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The Private, Exclusive Guide for Serious Divers Since 1975
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March 2017    Download the Entire Issue (PDF) Available to the Public Vol. 43, No. 3   RSS Feed for Undercurrent Issues
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A Long Swim to Safety

from the March, 2017 issue of Undercurrent   Subscribe Now

Last October Undercurrent reported two cases of divers being separated from their boats and drifting in the ocean. In November we told you about yet another case, prompting us to publish an article regarding surface markers that can do a lot to alleviate the stress and reduce the risk of a diver being lost at sea. However, that didn't stop these incidents continuing to happen.

Toward the end of the year, a 46-year-old British diver survived eight hours in the Indian Ocean off the coast of Western Australia. He and his buddy were left to swim for it after the anchor line of their unmanned vessel broke and allowed it to drift away. One man finally reached the drifting boat and was able to raise the alarm. It was just as night was falling. Leaving a vessel unattended while you scuba dive is a very risky business.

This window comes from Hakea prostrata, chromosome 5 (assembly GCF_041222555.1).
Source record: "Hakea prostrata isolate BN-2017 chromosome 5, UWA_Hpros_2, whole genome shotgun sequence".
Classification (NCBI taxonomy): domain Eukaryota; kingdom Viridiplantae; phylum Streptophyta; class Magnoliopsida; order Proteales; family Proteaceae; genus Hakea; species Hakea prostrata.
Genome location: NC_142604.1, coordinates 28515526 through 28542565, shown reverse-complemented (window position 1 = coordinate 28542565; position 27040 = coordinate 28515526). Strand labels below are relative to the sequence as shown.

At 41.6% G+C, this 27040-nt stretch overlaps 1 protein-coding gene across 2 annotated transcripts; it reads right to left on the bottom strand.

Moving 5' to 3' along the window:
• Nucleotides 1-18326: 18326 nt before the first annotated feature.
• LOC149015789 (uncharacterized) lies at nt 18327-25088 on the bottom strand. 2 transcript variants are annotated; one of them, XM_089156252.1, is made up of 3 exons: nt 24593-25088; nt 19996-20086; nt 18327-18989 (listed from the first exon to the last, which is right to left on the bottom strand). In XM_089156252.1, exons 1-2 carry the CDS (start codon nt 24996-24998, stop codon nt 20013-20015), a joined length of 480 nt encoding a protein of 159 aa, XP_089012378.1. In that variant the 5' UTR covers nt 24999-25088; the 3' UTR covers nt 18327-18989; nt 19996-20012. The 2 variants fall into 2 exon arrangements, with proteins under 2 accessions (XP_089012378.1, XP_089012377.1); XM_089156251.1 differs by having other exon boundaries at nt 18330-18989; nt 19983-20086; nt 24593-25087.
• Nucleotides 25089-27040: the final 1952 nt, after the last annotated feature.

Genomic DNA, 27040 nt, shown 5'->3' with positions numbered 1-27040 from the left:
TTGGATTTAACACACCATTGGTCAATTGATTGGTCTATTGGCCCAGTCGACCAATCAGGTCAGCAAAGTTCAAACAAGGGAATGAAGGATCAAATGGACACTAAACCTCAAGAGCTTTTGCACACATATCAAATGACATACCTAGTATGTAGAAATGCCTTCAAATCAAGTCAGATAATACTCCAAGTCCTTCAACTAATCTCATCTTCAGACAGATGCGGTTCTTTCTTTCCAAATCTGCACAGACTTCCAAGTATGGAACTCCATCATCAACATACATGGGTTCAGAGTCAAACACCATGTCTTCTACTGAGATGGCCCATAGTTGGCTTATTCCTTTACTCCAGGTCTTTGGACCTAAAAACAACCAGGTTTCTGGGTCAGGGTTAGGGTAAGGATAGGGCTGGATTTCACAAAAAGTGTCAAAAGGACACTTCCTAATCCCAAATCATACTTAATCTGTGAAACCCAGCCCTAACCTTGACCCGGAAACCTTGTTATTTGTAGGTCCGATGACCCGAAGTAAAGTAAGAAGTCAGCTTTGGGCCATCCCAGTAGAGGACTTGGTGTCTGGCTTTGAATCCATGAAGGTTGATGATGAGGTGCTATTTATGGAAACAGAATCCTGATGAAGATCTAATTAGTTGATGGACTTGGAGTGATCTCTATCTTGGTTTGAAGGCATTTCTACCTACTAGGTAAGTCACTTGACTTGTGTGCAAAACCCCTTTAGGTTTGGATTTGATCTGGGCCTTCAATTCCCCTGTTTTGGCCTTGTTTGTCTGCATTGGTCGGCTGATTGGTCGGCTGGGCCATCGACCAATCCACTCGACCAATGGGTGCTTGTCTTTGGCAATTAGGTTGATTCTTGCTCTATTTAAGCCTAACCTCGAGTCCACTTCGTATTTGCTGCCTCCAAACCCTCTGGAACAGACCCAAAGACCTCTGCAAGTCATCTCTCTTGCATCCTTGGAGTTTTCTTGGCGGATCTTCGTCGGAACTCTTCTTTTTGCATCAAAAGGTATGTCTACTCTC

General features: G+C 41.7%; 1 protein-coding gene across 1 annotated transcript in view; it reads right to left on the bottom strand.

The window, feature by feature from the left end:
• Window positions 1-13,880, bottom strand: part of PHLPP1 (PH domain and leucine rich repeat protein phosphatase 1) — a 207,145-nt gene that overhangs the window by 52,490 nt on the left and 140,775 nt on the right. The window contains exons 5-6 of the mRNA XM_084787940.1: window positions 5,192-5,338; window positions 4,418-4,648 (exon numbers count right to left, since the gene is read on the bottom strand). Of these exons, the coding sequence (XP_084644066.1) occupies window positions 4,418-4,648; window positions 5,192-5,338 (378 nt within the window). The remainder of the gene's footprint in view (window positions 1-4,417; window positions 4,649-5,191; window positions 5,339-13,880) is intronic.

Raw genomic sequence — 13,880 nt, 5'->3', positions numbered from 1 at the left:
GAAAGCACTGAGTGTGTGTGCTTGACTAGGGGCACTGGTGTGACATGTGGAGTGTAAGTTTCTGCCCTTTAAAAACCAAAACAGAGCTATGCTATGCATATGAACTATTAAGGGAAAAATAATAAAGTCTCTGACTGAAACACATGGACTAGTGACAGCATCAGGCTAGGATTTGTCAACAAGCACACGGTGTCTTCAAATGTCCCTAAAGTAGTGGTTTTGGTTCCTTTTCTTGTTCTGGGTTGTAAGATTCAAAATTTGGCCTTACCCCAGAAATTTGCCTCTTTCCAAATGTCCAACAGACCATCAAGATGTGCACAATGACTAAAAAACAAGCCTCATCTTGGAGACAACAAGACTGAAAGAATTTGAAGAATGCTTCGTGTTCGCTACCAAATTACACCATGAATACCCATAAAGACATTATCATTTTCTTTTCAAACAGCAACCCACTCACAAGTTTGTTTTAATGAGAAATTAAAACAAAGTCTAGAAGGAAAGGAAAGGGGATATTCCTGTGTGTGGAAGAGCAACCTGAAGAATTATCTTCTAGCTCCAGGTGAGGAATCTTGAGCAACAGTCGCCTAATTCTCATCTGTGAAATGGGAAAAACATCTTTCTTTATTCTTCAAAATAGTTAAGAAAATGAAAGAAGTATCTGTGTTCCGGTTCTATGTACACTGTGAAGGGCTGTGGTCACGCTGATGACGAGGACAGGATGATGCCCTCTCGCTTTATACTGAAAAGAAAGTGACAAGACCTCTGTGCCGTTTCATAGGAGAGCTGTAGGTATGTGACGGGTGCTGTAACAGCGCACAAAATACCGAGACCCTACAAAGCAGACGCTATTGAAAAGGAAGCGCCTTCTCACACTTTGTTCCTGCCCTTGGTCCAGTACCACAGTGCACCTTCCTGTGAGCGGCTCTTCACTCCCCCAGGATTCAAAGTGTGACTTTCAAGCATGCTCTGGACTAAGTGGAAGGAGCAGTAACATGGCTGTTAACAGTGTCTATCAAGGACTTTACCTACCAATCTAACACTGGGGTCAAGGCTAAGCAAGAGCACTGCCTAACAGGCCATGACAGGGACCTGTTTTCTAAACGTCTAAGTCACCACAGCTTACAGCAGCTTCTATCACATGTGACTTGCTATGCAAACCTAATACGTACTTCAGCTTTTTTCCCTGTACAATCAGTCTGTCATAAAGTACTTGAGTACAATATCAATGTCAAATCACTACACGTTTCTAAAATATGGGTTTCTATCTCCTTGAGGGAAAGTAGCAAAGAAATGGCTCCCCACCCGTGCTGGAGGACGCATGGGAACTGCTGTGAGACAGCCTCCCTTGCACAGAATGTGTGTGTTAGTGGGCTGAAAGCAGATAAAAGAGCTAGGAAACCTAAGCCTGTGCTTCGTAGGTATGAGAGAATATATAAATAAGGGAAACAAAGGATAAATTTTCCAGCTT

Rescue boats passed the lost diver several times in the dark and rough seas, but he was able to see the flashlight beams of his desperate family members scouring the shoreline and used them as a beacon to swim 10 miles (16km) to safety. The swim took him eight hours.

Ian Beard, from the Geraldton volunteer marine rescue group, later said, "They found him on the beach at around 3:20 a.m., and you can imagine what a reunion it was. It was a big swim."

He added that he thought the diver's boat was too small for the conditions. It had no viable radio, and the divers should have had personal locator beacons. They had an EPIRB (Emergency Position Indicating Radio Beacon) on the boat, but that was not much use to the divers in the water. Ten miles is a long way to swim. We don't recommend it for Undercurrent readers.

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